It’s unlikely Ross’ record will be broken, but there are some serious speedsters taking to the running track in Indianapolis who could threaten him.
Other physical drills include a bench press – where players bench press 225 pounds as many times as possible – a vertical jump and a broad jump.
The final drills – the three-cone drill, 20-yard shuttle and the 60-yard shuttle – are all designed to test an athlete’s quickness and agility, as they must rush between various points before making short and sharp turns of direction before sprinting in opposite directions.
All in all, it is described on the official NFL website as the “ultimate four-day job interview” with it holding the possibility of catapulting up the draft list or severely hampering one’s stock.
The Chicago Bears currently hold the No. 1 overall pick in April’s draft, with the Houston Texans second and the Arizona Cardinals in third.
The biggest names in college football have been invited to the combine this year, with teams and fans alike thrilled at the opportunity to watch them strut their stuff.
The quarterbacks which are expected to be selected near the top of the draft – Bryce Young, CJ Stroud, Will Levis and Anthony Richardson – will be in attendance, although Alabama star Young has reportedly chosen not to thrown, instead choosing to wait for his school’s specific pro-day later in the month.
Many of the other prospects predicted to go near the top of the draft will be in attendance too.
Alabama edge rusher Will Anderson Jr., Texas running back Bijan Robinson, Illinois corner back Devon Witherspoon, Northwestern offensive tackle Peter Skoronski, Texas Tech edge rusher Tyree Wilson, Georgia Tech edge rusher Keion White, Utah tight end Dalton Kincaid and USC wide receiver Jordan Addison are just some of the names on the list.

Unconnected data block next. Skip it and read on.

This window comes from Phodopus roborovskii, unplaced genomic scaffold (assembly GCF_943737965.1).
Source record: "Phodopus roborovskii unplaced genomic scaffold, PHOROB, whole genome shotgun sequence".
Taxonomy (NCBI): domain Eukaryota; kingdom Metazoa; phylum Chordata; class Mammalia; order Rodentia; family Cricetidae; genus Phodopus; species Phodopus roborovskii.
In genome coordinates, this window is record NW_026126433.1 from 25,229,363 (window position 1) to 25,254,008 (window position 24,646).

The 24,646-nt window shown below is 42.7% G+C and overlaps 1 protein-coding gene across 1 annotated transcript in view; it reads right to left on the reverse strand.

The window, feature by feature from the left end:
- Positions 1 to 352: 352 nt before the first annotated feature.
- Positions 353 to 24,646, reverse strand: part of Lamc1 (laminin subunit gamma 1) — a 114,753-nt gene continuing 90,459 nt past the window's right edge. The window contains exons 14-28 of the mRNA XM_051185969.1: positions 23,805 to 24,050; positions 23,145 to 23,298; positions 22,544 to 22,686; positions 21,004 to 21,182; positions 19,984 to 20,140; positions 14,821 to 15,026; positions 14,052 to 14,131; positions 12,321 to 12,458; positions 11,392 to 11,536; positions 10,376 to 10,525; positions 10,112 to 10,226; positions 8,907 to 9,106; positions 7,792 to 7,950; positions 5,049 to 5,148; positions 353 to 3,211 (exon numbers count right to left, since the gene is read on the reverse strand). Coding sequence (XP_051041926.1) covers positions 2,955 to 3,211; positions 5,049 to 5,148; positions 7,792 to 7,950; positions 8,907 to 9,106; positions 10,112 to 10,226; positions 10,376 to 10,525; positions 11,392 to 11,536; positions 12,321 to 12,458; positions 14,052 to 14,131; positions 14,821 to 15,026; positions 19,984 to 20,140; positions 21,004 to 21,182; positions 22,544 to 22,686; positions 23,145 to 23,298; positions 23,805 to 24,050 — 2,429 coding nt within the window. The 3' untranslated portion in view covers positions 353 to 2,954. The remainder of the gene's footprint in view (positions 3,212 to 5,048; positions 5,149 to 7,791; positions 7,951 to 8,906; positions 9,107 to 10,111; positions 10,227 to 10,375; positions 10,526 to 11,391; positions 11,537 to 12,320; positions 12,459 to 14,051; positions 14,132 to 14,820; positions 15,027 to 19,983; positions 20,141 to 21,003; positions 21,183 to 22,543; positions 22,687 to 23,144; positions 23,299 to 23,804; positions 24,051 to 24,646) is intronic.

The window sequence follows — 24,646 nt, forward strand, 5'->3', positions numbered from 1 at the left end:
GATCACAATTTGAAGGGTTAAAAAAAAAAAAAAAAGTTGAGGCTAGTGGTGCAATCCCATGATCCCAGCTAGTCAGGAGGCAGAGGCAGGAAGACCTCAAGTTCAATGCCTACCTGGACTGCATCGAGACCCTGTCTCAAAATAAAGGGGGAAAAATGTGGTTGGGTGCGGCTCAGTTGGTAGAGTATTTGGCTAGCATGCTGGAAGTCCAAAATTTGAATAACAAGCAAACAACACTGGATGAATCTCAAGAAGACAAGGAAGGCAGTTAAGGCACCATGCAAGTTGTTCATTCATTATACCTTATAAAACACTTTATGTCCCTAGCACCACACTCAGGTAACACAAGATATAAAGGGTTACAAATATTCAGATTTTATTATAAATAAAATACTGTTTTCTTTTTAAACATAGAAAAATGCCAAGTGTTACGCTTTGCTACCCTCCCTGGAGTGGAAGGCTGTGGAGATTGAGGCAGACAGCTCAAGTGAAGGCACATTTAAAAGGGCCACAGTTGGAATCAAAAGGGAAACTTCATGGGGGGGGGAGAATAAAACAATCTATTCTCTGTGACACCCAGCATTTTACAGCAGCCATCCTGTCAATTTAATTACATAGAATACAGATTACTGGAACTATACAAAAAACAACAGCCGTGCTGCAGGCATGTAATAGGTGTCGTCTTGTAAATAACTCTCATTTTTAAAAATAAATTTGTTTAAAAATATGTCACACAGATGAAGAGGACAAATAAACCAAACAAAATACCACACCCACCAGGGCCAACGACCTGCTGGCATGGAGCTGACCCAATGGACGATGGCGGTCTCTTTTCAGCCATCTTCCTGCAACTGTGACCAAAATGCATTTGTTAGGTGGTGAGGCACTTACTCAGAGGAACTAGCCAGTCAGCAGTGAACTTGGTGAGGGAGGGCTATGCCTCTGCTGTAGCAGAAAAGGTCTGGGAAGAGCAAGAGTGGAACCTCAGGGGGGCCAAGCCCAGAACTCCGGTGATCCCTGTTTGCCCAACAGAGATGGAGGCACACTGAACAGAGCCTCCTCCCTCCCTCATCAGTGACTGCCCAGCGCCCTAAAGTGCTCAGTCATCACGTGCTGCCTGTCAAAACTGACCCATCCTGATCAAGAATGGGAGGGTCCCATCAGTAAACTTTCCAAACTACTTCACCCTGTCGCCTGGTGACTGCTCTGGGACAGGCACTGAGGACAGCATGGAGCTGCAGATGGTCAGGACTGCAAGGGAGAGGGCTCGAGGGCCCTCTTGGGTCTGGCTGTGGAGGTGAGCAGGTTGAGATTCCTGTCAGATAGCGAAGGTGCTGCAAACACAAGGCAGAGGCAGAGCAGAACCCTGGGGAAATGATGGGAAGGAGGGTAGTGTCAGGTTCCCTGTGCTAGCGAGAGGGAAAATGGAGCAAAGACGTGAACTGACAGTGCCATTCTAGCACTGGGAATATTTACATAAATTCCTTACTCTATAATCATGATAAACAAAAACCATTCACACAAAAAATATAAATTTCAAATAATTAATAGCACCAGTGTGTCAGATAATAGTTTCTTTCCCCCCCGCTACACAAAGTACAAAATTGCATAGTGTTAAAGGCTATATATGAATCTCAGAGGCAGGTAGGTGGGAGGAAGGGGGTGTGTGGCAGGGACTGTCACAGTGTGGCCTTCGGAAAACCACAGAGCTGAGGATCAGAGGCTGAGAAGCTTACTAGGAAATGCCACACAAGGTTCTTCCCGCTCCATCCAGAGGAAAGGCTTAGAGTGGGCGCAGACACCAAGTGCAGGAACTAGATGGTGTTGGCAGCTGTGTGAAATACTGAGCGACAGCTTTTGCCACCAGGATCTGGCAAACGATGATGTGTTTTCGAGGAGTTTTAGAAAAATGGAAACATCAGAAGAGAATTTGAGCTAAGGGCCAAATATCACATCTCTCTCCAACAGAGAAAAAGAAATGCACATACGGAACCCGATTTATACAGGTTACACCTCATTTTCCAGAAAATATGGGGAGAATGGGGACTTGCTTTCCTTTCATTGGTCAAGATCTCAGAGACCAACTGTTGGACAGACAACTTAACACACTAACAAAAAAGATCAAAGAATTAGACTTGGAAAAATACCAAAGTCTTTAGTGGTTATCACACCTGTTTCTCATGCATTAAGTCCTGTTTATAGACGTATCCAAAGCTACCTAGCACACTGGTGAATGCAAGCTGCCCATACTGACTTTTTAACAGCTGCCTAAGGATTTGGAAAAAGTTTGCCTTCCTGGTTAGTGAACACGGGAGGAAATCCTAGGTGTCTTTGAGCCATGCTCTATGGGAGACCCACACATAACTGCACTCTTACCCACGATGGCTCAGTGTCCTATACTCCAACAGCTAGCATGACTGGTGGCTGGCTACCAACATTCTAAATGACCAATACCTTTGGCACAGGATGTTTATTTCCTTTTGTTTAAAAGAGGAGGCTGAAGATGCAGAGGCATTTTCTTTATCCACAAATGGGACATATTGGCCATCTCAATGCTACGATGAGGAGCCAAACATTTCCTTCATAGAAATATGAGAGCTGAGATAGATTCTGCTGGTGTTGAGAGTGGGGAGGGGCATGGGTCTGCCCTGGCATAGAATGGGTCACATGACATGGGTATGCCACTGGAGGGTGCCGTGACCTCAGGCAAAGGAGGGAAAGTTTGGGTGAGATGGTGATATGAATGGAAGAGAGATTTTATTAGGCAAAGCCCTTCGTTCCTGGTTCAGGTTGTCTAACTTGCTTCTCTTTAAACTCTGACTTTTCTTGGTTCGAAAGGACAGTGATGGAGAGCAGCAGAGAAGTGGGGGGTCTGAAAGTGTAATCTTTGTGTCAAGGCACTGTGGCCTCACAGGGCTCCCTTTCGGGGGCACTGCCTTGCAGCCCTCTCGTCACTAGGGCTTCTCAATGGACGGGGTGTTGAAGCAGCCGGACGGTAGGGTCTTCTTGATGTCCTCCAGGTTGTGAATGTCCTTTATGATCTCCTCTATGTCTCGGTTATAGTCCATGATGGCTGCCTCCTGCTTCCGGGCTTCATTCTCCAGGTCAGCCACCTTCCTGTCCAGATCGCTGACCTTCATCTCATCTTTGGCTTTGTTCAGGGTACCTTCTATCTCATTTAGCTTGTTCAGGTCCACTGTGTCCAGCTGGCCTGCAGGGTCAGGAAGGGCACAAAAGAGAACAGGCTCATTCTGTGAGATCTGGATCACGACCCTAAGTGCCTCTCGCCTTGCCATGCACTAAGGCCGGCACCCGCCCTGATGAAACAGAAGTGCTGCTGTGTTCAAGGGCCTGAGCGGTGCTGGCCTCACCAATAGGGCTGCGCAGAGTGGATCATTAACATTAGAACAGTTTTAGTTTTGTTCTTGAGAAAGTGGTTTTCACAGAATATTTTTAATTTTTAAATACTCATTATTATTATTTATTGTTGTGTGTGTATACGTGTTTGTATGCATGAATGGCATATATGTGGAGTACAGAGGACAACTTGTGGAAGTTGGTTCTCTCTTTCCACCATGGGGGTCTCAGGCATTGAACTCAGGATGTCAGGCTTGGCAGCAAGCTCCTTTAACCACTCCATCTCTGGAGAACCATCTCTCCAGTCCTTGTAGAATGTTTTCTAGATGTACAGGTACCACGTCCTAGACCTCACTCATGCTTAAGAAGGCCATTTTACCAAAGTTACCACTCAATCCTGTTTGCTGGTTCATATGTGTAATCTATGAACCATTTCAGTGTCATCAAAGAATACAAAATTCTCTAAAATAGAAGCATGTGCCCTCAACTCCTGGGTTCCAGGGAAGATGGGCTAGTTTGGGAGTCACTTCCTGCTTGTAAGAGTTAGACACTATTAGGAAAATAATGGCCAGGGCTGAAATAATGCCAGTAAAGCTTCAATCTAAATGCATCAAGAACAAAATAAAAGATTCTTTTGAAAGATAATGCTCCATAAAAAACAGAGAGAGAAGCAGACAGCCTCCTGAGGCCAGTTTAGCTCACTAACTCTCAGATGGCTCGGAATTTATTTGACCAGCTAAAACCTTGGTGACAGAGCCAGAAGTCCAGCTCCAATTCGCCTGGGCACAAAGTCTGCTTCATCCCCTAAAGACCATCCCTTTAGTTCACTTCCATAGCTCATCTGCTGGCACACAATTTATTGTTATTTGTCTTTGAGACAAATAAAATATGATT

One of the players who was scheduled to work out but will not now is University of Georgia standout Jalen Carter after he surrendered to police in Athens, Georgia, on Wednesday night on charges related to a crash that killed his teammate and a team staffer hours after they celebrated the Bulldogs’ national championship victory.
Carter – who has been projected as a top pick in the NFL draft next month – turned himself in at the Athens-Clarke County Jail on charges of reckless driving and racing, jail records show. He was booked at 11:33 p.m. and released a short time later at 11:49 p.m.
Carter’s teammate Devin Willock and football team staff member Chandler LeCroy were killed in the January 15 crash, which happened hours after the team participated in a parade through the UGA campus to celebrate its second consecutive national title.
LeCroy was driving a Ford SUV near the campus with Willock and two other members of the football program also in the vehicle, police have said. The SUV was traveling “about 104 miles per hour” before it veered off the road and slammed into two power poles and several trees, Athens-Clarke County police said.
Authorities said Carter was driving a separate vehicle and he and LeCroy appeared to be racing.
According to reports from ESPN’s Adam Schefter and NFL Network’s Ian Rapoport, Carter returned to the NFL combine facilities on Thursday to finish his interviews, measurements and other activities.